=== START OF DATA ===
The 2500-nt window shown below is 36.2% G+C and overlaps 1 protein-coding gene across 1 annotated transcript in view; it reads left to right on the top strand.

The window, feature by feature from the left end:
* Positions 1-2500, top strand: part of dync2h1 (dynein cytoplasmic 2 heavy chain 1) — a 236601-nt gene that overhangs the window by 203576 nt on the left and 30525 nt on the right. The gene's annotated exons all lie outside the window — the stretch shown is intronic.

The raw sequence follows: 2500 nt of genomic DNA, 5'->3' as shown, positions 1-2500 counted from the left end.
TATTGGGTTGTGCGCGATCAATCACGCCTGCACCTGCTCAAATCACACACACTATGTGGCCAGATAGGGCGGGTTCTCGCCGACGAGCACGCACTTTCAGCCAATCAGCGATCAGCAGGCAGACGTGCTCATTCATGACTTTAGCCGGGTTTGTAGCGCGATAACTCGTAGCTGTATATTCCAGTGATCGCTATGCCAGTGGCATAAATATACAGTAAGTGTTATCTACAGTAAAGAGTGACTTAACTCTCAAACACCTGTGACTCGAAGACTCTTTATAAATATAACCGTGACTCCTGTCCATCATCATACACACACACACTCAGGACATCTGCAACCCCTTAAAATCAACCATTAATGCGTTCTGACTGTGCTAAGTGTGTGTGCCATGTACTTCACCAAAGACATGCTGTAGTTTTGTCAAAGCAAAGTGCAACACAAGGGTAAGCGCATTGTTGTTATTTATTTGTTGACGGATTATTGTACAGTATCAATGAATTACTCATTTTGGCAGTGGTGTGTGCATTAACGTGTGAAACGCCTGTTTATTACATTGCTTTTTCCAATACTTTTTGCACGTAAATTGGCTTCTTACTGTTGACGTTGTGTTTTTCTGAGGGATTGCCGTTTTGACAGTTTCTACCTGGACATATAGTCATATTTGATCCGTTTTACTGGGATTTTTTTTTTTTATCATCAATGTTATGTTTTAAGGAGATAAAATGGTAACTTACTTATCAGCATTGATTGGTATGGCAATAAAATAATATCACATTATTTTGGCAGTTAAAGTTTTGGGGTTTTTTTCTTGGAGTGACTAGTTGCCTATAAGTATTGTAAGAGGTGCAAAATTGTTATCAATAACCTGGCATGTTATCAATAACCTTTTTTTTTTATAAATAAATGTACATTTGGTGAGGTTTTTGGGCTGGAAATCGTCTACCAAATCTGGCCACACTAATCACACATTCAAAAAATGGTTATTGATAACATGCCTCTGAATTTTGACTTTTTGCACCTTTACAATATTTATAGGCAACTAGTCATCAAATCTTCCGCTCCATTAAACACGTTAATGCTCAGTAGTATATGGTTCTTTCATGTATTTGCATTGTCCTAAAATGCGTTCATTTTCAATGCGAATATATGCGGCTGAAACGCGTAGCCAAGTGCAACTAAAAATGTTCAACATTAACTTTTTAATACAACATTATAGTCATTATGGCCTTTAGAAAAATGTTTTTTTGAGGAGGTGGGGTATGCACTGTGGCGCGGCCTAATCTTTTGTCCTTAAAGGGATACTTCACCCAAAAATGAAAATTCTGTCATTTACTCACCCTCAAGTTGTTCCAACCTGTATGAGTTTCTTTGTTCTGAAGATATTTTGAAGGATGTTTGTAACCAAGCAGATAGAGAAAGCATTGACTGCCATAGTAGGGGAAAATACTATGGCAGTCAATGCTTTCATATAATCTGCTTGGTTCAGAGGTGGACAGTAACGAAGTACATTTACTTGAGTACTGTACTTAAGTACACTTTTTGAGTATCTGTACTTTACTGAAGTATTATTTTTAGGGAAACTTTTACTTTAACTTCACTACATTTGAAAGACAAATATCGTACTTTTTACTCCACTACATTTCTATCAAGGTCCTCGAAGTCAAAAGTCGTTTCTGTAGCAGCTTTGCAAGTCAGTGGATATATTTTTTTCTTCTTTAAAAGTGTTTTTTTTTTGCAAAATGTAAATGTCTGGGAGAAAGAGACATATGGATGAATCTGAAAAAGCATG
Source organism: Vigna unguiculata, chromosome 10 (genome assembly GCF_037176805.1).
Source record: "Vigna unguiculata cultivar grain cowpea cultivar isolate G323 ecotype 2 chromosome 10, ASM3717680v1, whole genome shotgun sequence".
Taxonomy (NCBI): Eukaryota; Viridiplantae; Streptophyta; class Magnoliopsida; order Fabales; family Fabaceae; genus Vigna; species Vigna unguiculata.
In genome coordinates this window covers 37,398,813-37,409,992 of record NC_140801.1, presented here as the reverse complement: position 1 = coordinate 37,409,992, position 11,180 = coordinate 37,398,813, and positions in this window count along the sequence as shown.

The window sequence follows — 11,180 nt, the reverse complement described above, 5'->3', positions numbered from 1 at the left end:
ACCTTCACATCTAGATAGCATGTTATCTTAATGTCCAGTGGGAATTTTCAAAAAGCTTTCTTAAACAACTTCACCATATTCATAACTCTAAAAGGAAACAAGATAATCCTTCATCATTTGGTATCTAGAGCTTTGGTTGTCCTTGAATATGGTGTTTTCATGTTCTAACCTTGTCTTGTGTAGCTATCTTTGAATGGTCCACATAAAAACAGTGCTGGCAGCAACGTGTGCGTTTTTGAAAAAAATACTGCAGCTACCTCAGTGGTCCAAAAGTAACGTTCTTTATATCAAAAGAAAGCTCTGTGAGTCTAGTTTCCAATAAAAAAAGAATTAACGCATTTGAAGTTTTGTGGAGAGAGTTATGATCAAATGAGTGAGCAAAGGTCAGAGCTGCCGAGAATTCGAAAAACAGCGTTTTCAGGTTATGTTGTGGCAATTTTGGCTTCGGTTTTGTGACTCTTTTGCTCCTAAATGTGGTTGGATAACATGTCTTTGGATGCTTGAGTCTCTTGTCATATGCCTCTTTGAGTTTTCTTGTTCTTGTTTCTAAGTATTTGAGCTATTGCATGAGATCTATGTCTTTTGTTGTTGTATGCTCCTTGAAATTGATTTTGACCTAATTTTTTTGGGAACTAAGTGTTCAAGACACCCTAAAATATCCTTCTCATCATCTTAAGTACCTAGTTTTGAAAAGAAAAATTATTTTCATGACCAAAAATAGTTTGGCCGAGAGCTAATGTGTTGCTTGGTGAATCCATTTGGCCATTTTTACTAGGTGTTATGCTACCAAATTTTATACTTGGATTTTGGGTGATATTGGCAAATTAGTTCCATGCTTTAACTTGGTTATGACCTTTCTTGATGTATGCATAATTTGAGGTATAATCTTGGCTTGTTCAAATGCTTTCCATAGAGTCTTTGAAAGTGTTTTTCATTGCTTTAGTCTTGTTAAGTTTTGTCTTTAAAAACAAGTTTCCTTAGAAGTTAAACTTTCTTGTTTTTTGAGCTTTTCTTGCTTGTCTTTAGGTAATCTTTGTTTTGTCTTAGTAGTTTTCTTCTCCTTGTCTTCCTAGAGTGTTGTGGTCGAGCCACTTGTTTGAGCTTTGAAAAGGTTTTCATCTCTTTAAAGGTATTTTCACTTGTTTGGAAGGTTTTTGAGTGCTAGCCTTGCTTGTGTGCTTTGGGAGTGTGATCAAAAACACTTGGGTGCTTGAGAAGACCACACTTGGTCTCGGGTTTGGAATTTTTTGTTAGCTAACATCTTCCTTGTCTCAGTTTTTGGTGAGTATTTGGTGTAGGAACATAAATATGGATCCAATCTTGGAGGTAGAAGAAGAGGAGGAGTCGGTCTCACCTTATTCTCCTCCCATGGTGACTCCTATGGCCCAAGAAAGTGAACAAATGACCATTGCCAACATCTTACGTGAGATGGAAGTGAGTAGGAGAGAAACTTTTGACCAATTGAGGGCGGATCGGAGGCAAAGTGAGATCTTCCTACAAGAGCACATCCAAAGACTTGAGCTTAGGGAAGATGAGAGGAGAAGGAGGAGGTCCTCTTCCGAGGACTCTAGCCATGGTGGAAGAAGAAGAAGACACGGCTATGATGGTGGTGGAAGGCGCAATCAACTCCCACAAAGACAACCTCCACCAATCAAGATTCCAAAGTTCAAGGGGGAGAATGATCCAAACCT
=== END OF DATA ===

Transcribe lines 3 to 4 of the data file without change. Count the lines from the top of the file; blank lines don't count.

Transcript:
* Positions 1-2500, top strand: part of dync2h1 (dynein cytoplasmic 2 heavy chain 1) — a 236601-nt gene that overhangs the window by 203576 nt on the left and 30525 nt on the right. The gene's annotated exons all lie outside the window — the stretch shown is intronic.

The raw sequence follows: 2500 nt of genomic DNA, 5'->3' as shown, positions 1-2500 counted from the left end.